It’s all about writing and editing

IMG_2930Happy New Year! It’s been a while since I wrote a blog post, but don’t think or a minute I’ve not been doing any writing recently. In fact I’ve been doing so much writing (and thinking and reading and debating) that I am going half crazy. It’s all getting very close to the deadline for the second edition of Copyright and E-learning being due with my publisher Facet and so I feel like I’ve done very little but read, write, think and speak about copyright for months now! I’m so grateful for my co-author, Chris Morrison, who is working tirelessly and going slightly crazy with me. And so grateful to our patient families who probably can’t wait until next weekend, when it’s finally sent off for proof reading.

I like writing and I like copyright, but this final stage all gets rather fraught as all of a sudden you remember that crucial thing that’s not in the book. Or you chat with someone and they mention something and you find your mind wandering and thinking, ‘I really ought to have referenced that article’, or find out more about whether this topic is relevant to my book. I can only apologise for my slightly more distracted attitude than usual in meetings, in conversations with people and even while at the gym or socialising! It will end very soon!

On top of this I’m really excited that Chris and I’d first peer reviewed article on our Copyright Literacy research came out in late December in Library and Information Research. We’ve started the next phase of the research which is to carry out some focus groups (it wasn’t like we had much else to do!) and have been preparing to pitch a new game at LILAC as part of the exciting new format of presentations, Legadothon. Yes I know, it sounds like something from Lord of the Rings, or Star Wars, but we have Nigel Morgan to thank for this! On that note I’d like to point out that despite Nigel’s encouragement, I haven’t yet started writing historical fictional set in a library, nor introduced elements of this into Copyright and E-learning (my co-author wouldn’t buy it!)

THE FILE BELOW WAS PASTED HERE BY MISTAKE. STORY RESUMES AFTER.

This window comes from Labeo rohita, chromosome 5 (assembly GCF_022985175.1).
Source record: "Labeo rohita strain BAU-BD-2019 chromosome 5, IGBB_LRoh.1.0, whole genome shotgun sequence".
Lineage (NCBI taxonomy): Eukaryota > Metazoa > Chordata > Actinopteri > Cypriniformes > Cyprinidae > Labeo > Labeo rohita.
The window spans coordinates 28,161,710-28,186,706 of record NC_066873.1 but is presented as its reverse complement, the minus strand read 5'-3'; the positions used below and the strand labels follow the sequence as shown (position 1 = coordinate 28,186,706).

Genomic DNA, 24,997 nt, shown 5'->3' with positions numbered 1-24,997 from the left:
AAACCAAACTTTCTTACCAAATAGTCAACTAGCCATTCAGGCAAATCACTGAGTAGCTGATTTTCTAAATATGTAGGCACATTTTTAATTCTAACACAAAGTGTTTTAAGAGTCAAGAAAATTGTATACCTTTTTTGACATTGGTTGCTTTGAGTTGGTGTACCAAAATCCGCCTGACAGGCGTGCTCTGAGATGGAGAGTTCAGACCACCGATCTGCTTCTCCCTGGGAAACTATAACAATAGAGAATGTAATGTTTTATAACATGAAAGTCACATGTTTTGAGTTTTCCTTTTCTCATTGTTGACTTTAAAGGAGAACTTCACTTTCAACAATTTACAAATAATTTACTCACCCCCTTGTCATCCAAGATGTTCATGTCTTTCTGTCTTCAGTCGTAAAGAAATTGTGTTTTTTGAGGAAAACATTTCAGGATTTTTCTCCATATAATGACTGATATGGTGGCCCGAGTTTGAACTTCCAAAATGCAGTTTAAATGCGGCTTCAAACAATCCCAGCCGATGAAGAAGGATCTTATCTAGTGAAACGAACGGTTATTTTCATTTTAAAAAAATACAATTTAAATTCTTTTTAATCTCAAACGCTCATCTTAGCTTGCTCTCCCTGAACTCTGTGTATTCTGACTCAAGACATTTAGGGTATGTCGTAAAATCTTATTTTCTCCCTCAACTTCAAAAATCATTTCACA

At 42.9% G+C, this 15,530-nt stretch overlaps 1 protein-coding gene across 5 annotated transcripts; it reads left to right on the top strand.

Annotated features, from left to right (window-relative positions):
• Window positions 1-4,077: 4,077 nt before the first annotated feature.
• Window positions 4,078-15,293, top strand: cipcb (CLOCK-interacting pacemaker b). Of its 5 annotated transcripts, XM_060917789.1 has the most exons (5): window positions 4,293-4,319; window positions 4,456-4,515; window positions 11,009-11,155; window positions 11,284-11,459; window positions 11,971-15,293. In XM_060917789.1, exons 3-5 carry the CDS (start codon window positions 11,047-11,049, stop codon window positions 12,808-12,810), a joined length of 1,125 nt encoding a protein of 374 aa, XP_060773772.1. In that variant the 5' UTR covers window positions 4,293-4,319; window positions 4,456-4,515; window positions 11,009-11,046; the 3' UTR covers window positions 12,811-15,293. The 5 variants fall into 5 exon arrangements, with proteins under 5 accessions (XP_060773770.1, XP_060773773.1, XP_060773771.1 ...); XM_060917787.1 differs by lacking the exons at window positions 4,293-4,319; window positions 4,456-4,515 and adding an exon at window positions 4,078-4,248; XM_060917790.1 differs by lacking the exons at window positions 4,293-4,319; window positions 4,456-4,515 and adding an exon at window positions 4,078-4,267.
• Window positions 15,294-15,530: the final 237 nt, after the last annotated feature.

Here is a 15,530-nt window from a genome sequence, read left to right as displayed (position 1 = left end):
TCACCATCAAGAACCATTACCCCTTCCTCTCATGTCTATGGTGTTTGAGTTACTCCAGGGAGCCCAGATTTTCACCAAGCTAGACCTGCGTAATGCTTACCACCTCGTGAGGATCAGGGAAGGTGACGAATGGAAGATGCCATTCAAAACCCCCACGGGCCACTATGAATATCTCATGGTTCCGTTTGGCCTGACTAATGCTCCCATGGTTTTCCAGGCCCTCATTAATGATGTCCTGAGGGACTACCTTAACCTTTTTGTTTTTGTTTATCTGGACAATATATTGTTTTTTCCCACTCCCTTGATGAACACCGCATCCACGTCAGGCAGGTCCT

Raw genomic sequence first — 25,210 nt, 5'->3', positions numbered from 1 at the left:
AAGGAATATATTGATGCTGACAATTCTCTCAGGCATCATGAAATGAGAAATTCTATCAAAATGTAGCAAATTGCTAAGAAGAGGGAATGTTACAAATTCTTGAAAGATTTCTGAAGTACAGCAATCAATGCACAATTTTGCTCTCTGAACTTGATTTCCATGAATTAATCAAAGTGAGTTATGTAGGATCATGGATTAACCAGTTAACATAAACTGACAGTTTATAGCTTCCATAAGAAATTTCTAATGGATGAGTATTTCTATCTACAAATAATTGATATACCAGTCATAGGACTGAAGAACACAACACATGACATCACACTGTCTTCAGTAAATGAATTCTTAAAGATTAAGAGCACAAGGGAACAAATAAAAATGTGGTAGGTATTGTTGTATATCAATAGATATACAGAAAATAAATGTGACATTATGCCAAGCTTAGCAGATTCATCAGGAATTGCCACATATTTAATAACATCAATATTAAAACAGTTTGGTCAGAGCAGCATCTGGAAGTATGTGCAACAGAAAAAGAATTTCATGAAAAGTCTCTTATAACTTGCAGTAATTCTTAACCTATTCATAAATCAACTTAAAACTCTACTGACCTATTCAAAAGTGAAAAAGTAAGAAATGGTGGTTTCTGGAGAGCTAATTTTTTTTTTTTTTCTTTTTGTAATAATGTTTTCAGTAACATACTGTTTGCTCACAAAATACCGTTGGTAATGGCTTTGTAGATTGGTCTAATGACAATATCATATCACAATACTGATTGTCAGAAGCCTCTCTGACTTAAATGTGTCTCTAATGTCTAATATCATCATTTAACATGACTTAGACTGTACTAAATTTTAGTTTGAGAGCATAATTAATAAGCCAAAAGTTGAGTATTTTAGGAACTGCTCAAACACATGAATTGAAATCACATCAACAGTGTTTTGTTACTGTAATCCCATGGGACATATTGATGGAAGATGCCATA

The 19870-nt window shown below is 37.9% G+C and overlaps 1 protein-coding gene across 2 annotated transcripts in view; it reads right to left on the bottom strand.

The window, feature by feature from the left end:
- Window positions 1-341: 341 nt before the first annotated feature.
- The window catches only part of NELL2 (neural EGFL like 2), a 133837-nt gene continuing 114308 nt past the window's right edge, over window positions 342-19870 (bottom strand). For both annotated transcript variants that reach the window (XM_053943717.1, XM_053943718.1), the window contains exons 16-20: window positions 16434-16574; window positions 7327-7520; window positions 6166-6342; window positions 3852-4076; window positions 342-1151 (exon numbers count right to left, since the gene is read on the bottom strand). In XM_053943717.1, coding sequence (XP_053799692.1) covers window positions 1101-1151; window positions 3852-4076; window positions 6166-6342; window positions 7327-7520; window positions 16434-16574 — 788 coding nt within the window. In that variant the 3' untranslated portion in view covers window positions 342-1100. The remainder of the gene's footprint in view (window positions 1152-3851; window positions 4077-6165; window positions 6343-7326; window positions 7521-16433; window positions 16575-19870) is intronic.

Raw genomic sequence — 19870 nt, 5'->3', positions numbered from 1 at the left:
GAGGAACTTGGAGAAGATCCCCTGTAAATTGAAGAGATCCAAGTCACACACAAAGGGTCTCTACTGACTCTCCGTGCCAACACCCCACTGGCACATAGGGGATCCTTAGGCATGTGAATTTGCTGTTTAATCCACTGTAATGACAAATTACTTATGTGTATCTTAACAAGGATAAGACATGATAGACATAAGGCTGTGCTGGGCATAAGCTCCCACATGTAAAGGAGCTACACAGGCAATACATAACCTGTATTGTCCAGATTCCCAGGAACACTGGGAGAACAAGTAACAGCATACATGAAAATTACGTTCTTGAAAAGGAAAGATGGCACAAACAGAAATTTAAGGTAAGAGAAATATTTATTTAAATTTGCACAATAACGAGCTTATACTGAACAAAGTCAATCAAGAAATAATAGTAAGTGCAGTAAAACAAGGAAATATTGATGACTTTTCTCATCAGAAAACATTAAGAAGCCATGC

Finally, the excitement of the ILG involvement in TeenTech continues and we have launched 10 resource sheets for schools, to support pupils and their teachers in how to do research. These guides are really visually attractive as well as hopefully being practical and useful for the teenagers. They are also all licensed under Creative Commons, so if you haven’t seen them, do check them out! There is much more I could write about, but the book is calling me for some final amendments! See you on the other side folks!!

Michaelmas Term conferences, fun and games

It is now the end of term at LSE and we have had a great start to the year with the recruitment of almost 50 undergraduate student ambassadors for the SADL project. I’ve spoken about the programme several times in the last few months, for example at ECIL in October. In October I also gave a webinar for EIFL on digital literacy and a few weeks ago a webinar for staff at NUI Galway as part of their All Aboard HE project. Moira and I also ran another London Digital Student Meet-up in November at the Royal Veterinary College with colleagues from UCL and Jisc and some of the SADL team came along to take part. We were even lucky enough to meet a real horse!

Copyright cakesMeanwhile the copyright literacy roadshow continues after a successful trip to Tallinn, Chris and I were in Leeds on 22nd November for the IL and games event running a two hour copyright card game session. We also ran a workshop together last week for LSE staff, some of whom came along to play the game for a second time. It was nothing to do with the copyright cakes we tempted them with!